In FIG. 2, common reference numerals are used for those elements appearing also in FIG. 1. In this embodiment, elapsed time meter 32 is operated from an electrical power source 36, separate from source 10, with either of two relays 38 and 40 completing the circuit to operate meter 32. Source 36 may be a DC power supply, if desired, to allow operation with a DC-type meter. The coil of relay 38 is connected in the circuit of thermostat contacts 18, which close when room temperature drops to a preselected value to operate heater 12. The coil of relay 40 is connected to source 10 through thermostat contacts 30, which close to operate compressor 28 when room temperature reaches a preset maximum when the temperature control system is used in the cooling mode. Again, the normally open contacts of both relays 38 and 40 will close only when the current through the respective coils is in excess of that produced by operation of fan motor 26 alone. That is, either heater 12 or compressor 28 must be in operation in order to provide operating power to meter 32.
FIG. 3 illustrates a form of the invention which may be used when each occupancy unit of the multi-unit building is heated by an individual gas or oil burning heater. Again, common reference numerals are used for electrical sources 10 and 36, lines 14, 16 and 24, switch 22, contacts 18 and 30 of thermostat 20, fan motor 26 and compressor 28. Fuel is provided from a tank, gas main, or the like, to furnace 42 through valve 44. The valve is opened and closed under the control of motor 46, which is connected to source 10 through thermostat contacts 18. Relay 48 is closed to operate meter 32 whenever compressor 28 is in operation. Also, thermostat switch 50 is positioned in the bonnet or stack 52 of furnace 42 to close the circuit of meter 32 whenever the temperature of the flue gases indicate that fuel is being burned.
The invention is shown in FIG. 4 in an application wherein heating or cooling is provided by a fluid-to-air heat exchanger wherein the fluid medium, e.g., water, is heated or chilled at a remote location, and provided as demanded to the individual exchangers in each occupancy unit. The water is provided through line 54 and discharged through line 56, giving up or absorbing heat to the air surrounding coil 58 within the exchanger. A blower assembly, illustrated as centrifugal fans 60 driven by motor 62, drives air through the exchanger to be heated or cooled, and to vary room temperature up or down.
Elapsed time meter 32 is connected on one side to voltage source 64, and on the other side to differential thermostat 66. The latter senses the water temperature in both supply and return lines 54 and 56 through appropriate probes, or the like, numbered 68 and 70, respectively. A temperature differential in excess of some predetermined value, e.g., 5° F, closes the contacts of thermostat 66, thereby connecting meter 32 to voltage source 64. A temperature differential of the necessary magnitude will exist only when water is flowing and the blower assembly is running. Thus, although the primary energy input used to heat or cool the water or other fluid used to provide comfort temperature control is at a centralized location, an accurate indication of the demand placed on such energy input by each individual occupancy unit is still provided.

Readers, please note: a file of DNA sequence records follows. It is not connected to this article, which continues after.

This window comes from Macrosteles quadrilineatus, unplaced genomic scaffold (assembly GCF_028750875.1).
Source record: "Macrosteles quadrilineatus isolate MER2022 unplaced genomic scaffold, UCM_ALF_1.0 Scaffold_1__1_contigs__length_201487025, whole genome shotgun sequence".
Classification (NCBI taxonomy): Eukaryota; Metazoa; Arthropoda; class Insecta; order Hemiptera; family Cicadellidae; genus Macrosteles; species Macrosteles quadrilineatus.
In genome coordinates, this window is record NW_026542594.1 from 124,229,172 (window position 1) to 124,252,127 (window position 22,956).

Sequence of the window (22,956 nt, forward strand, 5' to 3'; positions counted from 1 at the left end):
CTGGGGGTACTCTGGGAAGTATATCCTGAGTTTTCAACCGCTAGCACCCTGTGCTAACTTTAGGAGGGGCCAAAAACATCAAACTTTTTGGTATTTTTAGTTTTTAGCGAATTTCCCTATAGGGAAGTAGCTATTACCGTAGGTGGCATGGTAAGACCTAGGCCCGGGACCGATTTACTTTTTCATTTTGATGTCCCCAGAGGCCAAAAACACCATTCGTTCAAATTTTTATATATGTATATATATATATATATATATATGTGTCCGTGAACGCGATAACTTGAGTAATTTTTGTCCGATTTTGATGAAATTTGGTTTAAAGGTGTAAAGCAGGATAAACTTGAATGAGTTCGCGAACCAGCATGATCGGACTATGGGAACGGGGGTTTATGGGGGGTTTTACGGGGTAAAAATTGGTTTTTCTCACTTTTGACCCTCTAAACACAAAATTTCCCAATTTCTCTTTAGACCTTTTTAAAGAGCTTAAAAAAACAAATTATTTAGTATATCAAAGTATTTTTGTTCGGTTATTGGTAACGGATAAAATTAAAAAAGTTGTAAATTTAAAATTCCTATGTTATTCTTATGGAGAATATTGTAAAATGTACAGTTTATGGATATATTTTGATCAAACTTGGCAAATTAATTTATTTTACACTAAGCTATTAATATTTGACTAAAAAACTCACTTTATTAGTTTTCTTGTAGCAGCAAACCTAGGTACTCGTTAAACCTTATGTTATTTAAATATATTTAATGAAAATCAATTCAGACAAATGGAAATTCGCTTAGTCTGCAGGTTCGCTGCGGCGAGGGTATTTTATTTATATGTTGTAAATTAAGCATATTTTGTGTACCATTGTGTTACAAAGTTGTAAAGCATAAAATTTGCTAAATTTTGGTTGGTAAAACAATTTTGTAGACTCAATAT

Elapsed time meter 32, used in each embodiment of the invention, may be of the type showing either an analog or a digital readout of the accumulated time for which the unit is connected to the power source since the last reset or reading. Conversely, the meter may be in the nature of a pre-set timer which indicates the time remaining, rather than time accumulated.
The differential thermostat of FIG. 4 could, of course, be employed in other ways than that shown. For example, it could be responsive to the difference in the temperature of air entering and leaving the heat exchanger, or to a combination of incoming water and outgoing air, etc. Likewise, in the other illustrated applications the elapsed time meter could be actuated by a differential thermostat responsive to the temperature difference of the refrigerant entering and leaving the compressor, or the compressor and evaporator.
Elapsed time meter 32 in the FIG. 4 application is connected to a signal device, diagrammatically indicated at 72. Device 72 may comprise a visible element, such as a light, or an audible element, such as a buzzer or bell, actuated when a preselected amount of time has accumulated on meter 32, or when the preset time has run down to zero. Device 72 could also be in the nature of a switch, or be connected to switch 22, to prevent further operation of the temperature control unit until the device and/or meter is reset.
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|U.S. Classification||165/11.1, 236/94, 374/E17.007, 62/125, 165/DIG.2|
|Cooperative Classification||Y10S165/002, G01K17/06|
|Jan 27, 1982||AS||Assignment|
Owner name: UTILITY OPERATORS, INC., ADA AMP OF LOUISIANA AND
Free format text: LICENSE;ASSIGNOR:LAUBE, HERBERT L.;REEL/FRAME:003945/0762
Effective date: 19820119
|Jul 16, 1982||AS||Assignment|
Owner name: KALORIMETA, LTD.; 251 CRANDON BLVD.; KEY COLONY, O
Free format text: ASSIGNMENT OF ASSIGNORS INTEREST.;ASSIGNOR:LAUBE, HERBERT L.;REEL/FRAME:004010/0618
Effective date: 19820414